*Attached video: City overtaxes residents for more than a decade

COLUMBUS, Ohio (WCMH) – Supporters of a bill overhauling Ohio’s tax structure call it key to ensuring the state’s growth, but school boards across the state consider it a blow to struggling districts.

House Bill 1 proposes sweeping changes to Ohio’s tax code. Emphasized by statehouse Republicans as implementing a flat income tax, Rep. Adam Mathews’ legislation nixes rollbacks, changes homestead tax credits and lowers the assessment rate on properties. Mathews (R-Lebanon) believes the bill “empowers our families and businesses to thrive as well as restart Ohio as the economic engine of the Midwest.”

But as the bill makes its way through the Ways and Means Committee, more than a dozen Ohio school districts have pleaded with lawmakers to reconsider – or cost districts millions.

Rollbacks, reappraisals: What does HB1 do?

HB1 would eliminate the existing bracket income tax structure, instead replacing it with a 2.75% tax across all wage groups above $26,050. It’s a reduction with variable effects – those in the lowest income tax bracket will see a 0.5% tax decrease, while those making the most money will see income taxes fall by nearly a third.

The bill also lowers the assessment rate – the percentage of property used to determine property taxes – from 35% to 31.5% and ties it to inflation, meaning the rate will decrease proportionate to inflation but shall not exceed 31.5%. It further eliminates a 10% rollback for property owners that the state reimburses to local governments and districts to make up for lost revenue.

Supporters have argued that a flat income tax and lower property assessment rates will save taxpayers significant money. But in written and spoken testimony to the committee, school districts from Athens to Cuyahoga counties have laid out predictions for what they – and their residents – stand to lose if HB1 becomes law.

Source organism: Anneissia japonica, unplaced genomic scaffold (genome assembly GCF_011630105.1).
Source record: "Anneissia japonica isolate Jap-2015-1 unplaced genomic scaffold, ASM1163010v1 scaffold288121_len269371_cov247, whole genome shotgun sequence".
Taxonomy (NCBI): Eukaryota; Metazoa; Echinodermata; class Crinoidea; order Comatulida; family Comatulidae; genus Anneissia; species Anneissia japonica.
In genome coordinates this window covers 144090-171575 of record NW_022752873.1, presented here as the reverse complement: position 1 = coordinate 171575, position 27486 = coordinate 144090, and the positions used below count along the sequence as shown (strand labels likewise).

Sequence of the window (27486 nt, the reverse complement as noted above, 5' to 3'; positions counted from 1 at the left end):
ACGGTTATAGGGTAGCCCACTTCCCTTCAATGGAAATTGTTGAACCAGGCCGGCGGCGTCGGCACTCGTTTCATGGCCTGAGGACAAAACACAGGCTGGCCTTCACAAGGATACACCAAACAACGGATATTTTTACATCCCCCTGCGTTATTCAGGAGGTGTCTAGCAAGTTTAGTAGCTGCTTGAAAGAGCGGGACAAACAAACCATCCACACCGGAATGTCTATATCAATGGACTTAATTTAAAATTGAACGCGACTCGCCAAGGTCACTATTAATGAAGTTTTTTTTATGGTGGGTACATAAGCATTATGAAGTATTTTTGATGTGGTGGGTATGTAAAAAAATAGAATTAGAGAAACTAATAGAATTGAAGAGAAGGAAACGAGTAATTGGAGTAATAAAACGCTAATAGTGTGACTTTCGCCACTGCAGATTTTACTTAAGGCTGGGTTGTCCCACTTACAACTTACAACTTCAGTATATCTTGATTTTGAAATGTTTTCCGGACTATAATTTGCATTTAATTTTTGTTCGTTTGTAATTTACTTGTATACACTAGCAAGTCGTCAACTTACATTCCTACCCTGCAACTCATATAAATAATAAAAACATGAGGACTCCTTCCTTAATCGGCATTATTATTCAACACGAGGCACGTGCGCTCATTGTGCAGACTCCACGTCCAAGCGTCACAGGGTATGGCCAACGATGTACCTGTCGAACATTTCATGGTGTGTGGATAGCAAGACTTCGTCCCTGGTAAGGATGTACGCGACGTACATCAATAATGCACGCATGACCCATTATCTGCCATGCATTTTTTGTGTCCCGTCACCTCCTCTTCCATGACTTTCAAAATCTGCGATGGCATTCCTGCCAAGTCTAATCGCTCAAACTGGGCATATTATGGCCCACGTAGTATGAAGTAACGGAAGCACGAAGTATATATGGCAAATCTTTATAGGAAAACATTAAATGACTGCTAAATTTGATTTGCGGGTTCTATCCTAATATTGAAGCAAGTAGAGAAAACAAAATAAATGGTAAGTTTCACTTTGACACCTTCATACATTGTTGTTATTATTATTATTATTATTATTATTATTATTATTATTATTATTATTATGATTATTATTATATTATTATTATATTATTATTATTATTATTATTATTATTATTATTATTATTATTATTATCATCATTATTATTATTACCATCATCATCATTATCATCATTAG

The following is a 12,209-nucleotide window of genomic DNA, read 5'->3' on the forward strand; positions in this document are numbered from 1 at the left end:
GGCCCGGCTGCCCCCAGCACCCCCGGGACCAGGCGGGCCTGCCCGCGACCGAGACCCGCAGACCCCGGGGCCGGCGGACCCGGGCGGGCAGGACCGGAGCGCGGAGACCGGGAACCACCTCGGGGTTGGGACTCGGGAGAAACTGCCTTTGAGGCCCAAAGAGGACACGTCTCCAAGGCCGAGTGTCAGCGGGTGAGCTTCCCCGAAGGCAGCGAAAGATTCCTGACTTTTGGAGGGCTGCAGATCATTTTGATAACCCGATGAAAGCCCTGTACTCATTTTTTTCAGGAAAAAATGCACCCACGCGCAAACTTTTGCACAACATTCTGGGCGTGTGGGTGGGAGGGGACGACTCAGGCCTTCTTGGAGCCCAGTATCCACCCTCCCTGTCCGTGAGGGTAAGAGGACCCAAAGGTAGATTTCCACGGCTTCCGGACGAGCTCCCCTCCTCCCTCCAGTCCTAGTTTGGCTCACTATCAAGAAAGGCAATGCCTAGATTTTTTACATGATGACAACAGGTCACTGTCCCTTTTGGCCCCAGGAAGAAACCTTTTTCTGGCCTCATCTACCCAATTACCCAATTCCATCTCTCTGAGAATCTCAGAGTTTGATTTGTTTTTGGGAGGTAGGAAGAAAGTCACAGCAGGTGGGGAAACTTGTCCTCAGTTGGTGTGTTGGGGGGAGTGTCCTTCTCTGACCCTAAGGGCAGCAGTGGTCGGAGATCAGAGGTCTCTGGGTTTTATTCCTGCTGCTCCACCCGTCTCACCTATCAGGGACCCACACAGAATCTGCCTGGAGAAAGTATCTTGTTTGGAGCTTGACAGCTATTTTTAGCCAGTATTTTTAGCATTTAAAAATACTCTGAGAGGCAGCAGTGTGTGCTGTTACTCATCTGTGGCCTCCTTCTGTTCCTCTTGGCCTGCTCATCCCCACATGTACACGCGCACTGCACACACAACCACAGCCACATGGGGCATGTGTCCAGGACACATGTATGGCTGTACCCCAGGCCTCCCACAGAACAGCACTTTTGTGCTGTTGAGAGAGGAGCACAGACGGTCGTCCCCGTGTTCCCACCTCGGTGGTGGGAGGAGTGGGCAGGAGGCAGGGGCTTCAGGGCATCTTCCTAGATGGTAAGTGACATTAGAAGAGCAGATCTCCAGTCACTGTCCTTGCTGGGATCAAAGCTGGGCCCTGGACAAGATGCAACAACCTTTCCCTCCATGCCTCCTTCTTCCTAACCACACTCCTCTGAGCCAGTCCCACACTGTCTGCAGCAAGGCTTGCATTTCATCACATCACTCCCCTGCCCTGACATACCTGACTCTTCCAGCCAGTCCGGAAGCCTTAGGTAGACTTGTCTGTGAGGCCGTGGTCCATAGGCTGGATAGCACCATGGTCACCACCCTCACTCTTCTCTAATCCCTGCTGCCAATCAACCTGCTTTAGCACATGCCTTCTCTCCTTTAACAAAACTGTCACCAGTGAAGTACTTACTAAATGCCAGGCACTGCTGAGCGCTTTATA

The bulk of potential revenue loss depends on whether existing tax reduction factors – triggered automatically to stabilize property tax rates during inflationary and deflationary periods – will undo HB1’s goal of reducing taxpayer costs. Since the bill does not address those reduction factors, which were enshrined into law in 1976, it’s likely the factors will apply.

Mathews told NBC4 that the tax code is admittedly complex — it’s why he wants to change it. HB1 was drafted without considering the tax reduction factors, but he’s open to amending the bill to ensure the greatest benefit to taxpayers and local governments.

“We’re discussing the funding mechanisms of the state to see which of those don’t serve people anymore,” Mathews said.

In more than a dozen submitted testimonies, school districts argued that tax reduction factors will automatically counteract the impact on districts of the loss of the 10% property tax rollback, effectively negating the effects of lowering the assessment rate for taxpayers. Even if tax reduction factors apply, school board members and district administrators are projecting significant losses.

HB1: An ‘existential problem’ for school funding

At a meeting in late March, the Columbus City Schools board of education denounced HB1 and other legislation impacting school funding. The district expects a revenue loss of $5.56 million in the first year of HB1’s implementation, while taxpayers may see increases surpassing $20 million if current automatic tax reduction factors apply.